“I used to love walking onto a wing and it smelling like cannabis, because it was going to be less volatile. Sometimes you’d walk on the wings and there’d be this fog of Spice smoke which has a frangranty, potpourri-type smell.”
“A lot of prisoners were making it using a very specific set of random chemicals – alloy wheel cleaner, cockroach cleaner and nail varnish remover”
Although Mike says staff were better at dealing with the effects of the drug, earlier this year he heard something concerning – that Spice was being made with various toxic chemicals.
This trend is a result of the 2016 ban. Shortly before Spice became illegal, dealers bought up all the remaining stocks to resell on the black market. For a while, these stocks were distributed but have since run out, leaving a demand and no product. This has given rise to people making Spice themselves using different chemicals.
“Some people said they were buying liquid bottles of Spice on the darknet [unregulated internet sites], adding in whatever herbal compound and making it that way,” he says.
“Then a lot of prisoners were making it using a very specific set of random chemicals – alloy wheel cleaner, cockroach cleaner and nail varnish remover. They were poured onto a sheet of paper and then dried. They smoke that and get quite horrible effects from it—not dissimilar from the effects of Spice.”
These effects were vivid hallucinations, nausea, heavy limbs, feeling completely disassociated from reality and being unable to functions— similar to solvent abuse.
The main worry was around how these chemicals would interact with opiate-based medication that some inmates were on, such as heroin replacements methadone and Subutex.
“I was really concerned about this and ran focus groups with prisoners who we knew took it to gather information on who made it and the effects. A surprising number of prisoners knew what they were smoking,” Mike says.
Such were the levels of concern that this information that was passed onto Public Health England and there was a campaign in prisons in the southwest to crack down on the trend. Some inmates were detoxed from their opiate prescriptions and there was a drugs amnesty.
Chapter 2: Barry’s story
Someone who’s experienced these things first-hand is Barry, who has spent much of his life in and out of prison.
“When I was in jail, I died three times on Spice – once in Horfield, twice in Guys Marsh,” he tells the Cable. “I came round in the hospital chained to the officer after being out for 24 hours. I flatlined in the ambulance. As soon as I got back to the jail, I was looking for more Spice. That’s how crazy it is.
“I’d have one puff and that would do me,” he says.
“I know people who sell Spice and make good money. They might go to jail for five years, the same day they come out, they start selling again because the risks are high but the rewards are great.”
He painted a picture of officers powerless to stopping drugs being smuggled in. “When the parcels used to come over the wall, they land on the floor and all the officers could do would say, ‘No one go near that parcel’. What are you going to do to me if I walk over, pick up the parcel and shove it up my arse?” They can’t even come onto the exercise yard because it’s a dangerous spot for them.” Outnumbered by inmates, they could get hurt.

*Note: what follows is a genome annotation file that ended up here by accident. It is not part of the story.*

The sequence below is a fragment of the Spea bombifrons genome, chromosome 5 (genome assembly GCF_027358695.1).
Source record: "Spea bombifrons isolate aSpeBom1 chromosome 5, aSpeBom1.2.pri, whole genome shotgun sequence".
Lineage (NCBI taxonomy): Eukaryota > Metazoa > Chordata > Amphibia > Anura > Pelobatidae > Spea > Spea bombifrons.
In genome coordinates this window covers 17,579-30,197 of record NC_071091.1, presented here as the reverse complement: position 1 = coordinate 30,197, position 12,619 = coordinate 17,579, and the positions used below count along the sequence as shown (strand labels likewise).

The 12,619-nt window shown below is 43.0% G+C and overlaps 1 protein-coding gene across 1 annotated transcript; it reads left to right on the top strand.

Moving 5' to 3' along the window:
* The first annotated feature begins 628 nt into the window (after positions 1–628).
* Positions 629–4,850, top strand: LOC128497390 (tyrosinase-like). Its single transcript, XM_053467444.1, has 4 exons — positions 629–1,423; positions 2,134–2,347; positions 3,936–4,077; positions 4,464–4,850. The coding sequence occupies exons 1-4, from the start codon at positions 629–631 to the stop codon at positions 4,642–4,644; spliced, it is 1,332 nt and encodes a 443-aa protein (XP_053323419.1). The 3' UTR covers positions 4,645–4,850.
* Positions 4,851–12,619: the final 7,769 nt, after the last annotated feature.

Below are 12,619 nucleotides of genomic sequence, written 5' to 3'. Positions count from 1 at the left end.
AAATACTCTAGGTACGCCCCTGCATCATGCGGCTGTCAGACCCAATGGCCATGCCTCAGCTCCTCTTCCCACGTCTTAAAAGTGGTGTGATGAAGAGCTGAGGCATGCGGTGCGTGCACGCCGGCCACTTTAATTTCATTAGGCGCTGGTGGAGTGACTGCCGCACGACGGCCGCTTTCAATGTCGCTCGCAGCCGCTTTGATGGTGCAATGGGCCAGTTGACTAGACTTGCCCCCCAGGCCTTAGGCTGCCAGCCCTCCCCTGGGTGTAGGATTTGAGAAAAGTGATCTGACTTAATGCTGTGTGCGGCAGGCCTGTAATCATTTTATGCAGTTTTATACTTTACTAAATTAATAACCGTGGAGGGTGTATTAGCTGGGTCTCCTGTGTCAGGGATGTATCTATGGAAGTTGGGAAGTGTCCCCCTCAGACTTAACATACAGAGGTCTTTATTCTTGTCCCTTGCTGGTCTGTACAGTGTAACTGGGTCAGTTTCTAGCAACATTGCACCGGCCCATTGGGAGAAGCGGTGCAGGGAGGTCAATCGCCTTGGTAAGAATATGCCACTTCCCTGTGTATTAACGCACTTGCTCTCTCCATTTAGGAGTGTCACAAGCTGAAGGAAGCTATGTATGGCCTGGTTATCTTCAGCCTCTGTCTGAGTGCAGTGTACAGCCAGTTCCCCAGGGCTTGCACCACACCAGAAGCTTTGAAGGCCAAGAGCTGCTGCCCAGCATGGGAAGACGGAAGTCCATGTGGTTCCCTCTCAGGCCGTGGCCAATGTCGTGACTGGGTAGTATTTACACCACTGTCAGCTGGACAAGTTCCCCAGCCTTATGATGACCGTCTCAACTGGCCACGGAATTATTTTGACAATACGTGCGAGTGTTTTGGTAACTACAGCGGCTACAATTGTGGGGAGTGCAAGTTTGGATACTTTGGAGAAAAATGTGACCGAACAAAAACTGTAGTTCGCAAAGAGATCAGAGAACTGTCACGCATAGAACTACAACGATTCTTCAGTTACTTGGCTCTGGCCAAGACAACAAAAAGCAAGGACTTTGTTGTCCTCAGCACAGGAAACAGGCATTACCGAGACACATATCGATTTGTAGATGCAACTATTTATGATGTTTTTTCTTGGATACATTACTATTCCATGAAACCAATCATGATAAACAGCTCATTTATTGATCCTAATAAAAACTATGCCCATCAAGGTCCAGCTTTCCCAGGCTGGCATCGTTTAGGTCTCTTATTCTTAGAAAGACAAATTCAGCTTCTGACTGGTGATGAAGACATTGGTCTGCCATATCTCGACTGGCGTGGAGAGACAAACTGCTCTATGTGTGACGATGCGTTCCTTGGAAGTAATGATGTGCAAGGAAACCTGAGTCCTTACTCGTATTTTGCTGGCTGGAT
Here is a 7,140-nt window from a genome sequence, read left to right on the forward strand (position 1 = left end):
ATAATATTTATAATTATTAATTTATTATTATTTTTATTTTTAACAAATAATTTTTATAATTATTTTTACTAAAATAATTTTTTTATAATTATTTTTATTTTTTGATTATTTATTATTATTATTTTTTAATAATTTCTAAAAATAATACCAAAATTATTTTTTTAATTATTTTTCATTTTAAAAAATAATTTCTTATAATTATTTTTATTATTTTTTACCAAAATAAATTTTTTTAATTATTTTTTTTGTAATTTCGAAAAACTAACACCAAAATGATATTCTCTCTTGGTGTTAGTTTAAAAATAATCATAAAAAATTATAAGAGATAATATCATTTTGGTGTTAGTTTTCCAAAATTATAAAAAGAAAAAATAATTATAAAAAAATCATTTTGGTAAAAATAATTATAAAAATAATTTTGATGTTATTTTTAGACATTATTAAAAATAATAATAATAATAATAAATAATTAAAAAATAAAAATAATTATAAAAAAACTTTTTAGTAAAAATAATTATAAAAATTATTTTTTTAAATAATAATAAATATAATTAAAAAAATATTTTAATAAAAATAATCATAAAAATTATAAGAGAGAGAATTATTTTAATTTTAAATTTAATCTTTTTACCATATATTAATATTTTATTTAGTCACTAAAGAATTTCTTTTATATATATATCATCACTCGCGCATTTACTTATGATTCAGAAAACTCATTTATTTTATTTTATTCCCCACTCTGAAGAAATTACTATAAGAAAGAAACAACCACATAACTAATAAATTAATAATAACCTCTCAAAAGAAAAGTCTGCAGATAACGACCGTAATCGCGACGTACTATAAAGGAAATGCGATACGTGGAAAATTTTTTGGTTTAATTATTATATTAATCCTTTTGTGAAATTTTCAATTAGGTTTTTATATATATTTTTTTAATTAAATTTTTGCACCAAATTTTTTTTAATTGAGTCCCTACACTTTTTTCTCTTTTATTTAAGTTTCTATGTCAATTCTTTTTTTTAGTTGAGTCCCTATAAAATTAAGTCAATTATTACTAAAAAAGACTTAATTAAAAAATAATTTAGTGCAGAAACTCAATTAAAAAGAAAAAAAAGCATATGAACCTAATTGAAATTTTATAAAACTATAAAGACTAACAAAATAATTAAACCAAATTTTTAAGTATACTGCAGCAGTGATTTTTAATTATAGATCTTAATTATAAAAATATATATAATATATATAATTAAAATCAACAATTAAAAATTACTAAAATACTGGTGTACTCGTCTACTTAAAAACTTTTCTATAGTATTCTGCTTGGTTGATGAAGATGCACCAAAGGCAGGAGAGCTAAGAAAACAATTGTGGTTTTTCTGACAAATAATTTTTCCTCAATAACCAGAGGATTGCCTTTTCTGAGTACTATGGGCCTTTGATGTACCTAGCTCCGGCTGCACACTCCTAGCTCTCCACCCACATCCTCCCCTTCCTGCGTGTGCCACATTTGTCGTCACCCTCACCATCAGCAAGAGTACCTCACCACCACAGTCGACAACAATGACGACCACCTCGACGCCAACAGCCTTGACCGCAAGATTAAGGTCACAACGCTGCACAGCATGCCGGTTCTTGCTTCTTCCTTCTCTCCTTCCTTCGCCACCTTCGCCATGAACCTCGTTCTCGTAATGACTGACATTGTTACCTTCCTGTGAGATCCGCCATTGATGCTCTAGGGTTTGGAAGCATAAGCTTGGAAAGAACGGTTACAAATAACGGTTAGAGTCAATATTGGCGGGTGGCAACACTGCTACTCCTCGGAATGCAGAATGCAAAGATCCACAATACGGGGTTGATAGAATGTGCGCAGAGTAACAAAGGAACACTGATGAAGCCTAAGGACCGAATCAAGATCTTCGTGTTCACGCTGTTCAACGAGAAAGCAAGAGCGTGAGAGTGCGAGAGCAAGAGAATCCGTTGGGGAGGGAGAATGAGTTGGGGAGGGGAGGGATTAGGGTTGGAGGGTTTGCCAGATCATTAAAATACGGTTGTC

One of the reasons Spice is so popular is because it passes the time when prisoners are locked up almost 24 hours a day. The 2017/18 inspection report said at Bristol, “as a result of staff shortages, prisoners had experienced a reduced regime, with cancellations and curtailments for over two years.”
By 2020 the budget for the Ministry of Justice will have been cut by £3.7bn – or 40% in real terms – since 2010/11. At Bristol, the number of prison officers was cut from 160 in 2013 to 113 in 2016, but has risen again to 151 in 2017.
Mike says the cut in staff numbers and recruitment drive when problems arose has caused a loss of experience. “The new officers were quite young because the salary isn’t appealing. Prisoners who are 30-40 years old, taking orders from teenagers, it’s not gonna go to well.”
This is what Barry experienced. “The young ones are easily manipulated,” he says. “Imagine being 22 and getting told by prisoners that they’re gonna fuck you up. For prison officers it’s hard.”
The most common way prisoners smoke Spice now is in paper form, Barry says. “You get the writing paper, a line. Spice has been sprayed onto paper that gets sent in. You strip it down and sell a bit of paper, 25 quid for a strip, you then get a razor blade and cut it into thin lines.
“You get the tea bag, mix it with a nicotine patch so when you smoke a bit of paper, you’re still getting high. That’s the lengths people will go to. It’s crazy.”
Robert Ralphs, a senior lecturer in Criminology at Manchester Met University, who has been researching Spice in prisons in the northwest, tells the Cable: “Spice is more likely to come into the prison on paper form now, which is much harder for prisons to detect.”
“It’s sprayed onto A4 pieces of paper, and a bit of paper the size of a credit card sell for £20-50. A bit of paper as small as your fingernail could be smoked. Vulnerable prisoners are sometimes forced to pay more. Others will get it for free or much cheaper.”
Chapter 3: Testing, smoking bans and tighter security
Since Spice became such a problem in men’s prisons, the government has announced a raft of security measures to crack down on the supply of the drug, including better testing, more sniffer dogs and specialist units to tackle drug smuggling using drones.
More comprehensive testing for new psychoactive substances (NPS), including Spice, was rolled out in prisons in September 2017. There were 57 positive results for NPS at HMP Bristol in 2017/18, by far the most tested for, accounting for nearly half of all positive mandatory drug testing (MDT) results. Spice is likely to make up the majority of these, which is further evidence that it is the most prevalent drug at the prison.